Top educator Diane Snowball says exploration allows young students to meaningfully learn high frequency words.
The key to teaching high frequency words, and in fact anything in literacy, purposefully and meaningfully, is to allow for student exploration.
This is the advice of highly-regarded literacy leader Diane Snowball on Episode 61 of The Teacher’s Tool Kit for Literacy.
Diane explained that teaching high frequency words from an early age is crucial, and that student observations from shared readings can be used from Grade 1.
“It needs to have a purpose and we need to understand how the learning happens in the best way. And you don’t need a program. In fact you don’t even actually need to start off by knowing what the high frequency words are because your children will soon tell you. And if they can’t, it’s because you haven’t been doing enough shared reading with them,” she said.
“And I find that with foundation or first year school kids, if I’ve been doing shared reading for the first few weeks of school and they’ve got access to books themselves, I’ll ask ‘what words have you noticed the writer use a lot?’ And they will start to tell you ‘and’, ‘that’, ‘at’, ‘was’, ‘where’ etc.
“They’ll tell you what they are and the ones that come up in everything they read. And then as they’re writing, because we want to encourage them to write even before they know how to spell, they’ll be noticing that they’re using those words too. And they’ll want to know how to spell them because they’re writing.”
Once teachers begin this process of reading and writing with high frequency words, it’s particularly important for students to share their writing and identify any errors. This strategy will create a greater purpose for students to learn the correct spelling and build their literacy knowledge.
“If no one’s reading your writing, then you might as well spell words any way you like,” Diane said.
“So if they’re swapping their writing with each other, then they realise that if they don’t spell it the same as other people do, they won’t know what it is I’m writing. So it’s a very authentic reason to learn to spell. And if they’re words that we use more often than others, then there’s a good reason to learn those as quickly as we possibly can.”
These insights provided by students can also assist teachers with finding the most suitable strategies to teach their students about common homophones.
“We need to think about the meaning and that’s an important thing about those words. When they’re homophones, they all sound the same but they’re spelled differently. So we want to discuss the usage of those words, the meaning of them and how we will find that out,” Diane said.
“If we just tell the kids, they don’t really understand it. But if I say let’s explore and see what authors do when they use each of those words, and can we find sentences with each of those words. And for example, we can notice that when it’s ‘to’ it’s this group, and when it’s ‘too’ it’s this group, and when it’s ‘two’ it’s always just to do with two things, you know hold up two fingers.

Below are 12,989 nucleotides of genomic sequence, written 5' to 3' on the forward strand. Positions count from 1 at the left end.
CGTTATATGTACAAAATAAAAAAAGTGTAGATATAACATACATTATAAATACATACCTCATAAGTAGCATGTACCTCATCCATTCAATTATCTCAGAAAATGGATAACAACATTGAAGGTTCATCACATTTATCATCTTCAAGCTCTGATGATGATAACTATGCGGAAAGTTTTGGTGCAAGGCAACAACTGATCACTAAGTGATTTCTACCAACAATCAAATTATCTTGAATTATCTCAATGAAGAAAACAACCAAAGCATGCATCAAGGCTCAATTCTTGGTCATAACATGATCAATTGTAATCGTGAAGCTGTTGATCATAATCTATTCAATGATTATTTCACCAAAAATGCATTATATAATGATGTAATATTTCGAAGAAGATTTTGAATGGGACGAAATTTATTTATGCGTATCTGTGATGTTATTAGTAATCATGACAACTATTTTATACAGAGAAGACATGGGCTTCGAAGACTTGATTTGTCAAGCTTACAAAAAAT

“But again, let the kids figure out and tell you in their own words how they will know how to use each of those words. They might have memory aids, they might have understandings that will help them to do it. I learnt that from a child in Grade 2 many years ago, who said ‘you have to be able to get it’. And I thought, yeah that’s it. It’s not just someone telling you, but you have to understand it. So how could we get it? Well, let’s explore it and really have them figure it out. And they say, ‘oh, I’ve got it’ and the light bulb turns on.”
Diane also provided further examples of the power of allowing older students to discover their own strategies based on what they’ve already learnt about high frequency words.
“We need to think about many ways to learn high frequency words. How can I keep the kids thinking? How can I make sure they’ve got an authentic purpose for learning them because they’re reading and writing. So it’s not necessarily going to happen with each child, but I want to tell you that kids can also discover things without you bringing it up with them,” she said.
“I’m working with a boy in Grade 3, and I noticed that when he wrote words like ‘bogged’, he would write ‘B O double G E D’. He’s interested in tractors and that’s why the word came up. And I asked him how did he know for that to be a double G? And he said, ‘well I’ve noticed when I’m reading that sometimes a word like bogged I will double that letter, the G in this case, before I add another ending to it’. And so he’s just intuitively noticed this and is starting to apply it to words he wants to write for himself. And that’s the sort of guideline that we want to give the kids as a whole to work that way.
“But isn’t it wonderful that if we let them learn and discover, they will even come up with those strategies themselves. Now he may not be able to explain why at this stage, and so it can lead that discovery further and help him to find out what are all the sorts of things you need to do to base words before you add suffixes. And so we allow that exploration to go on for a long enough time.”
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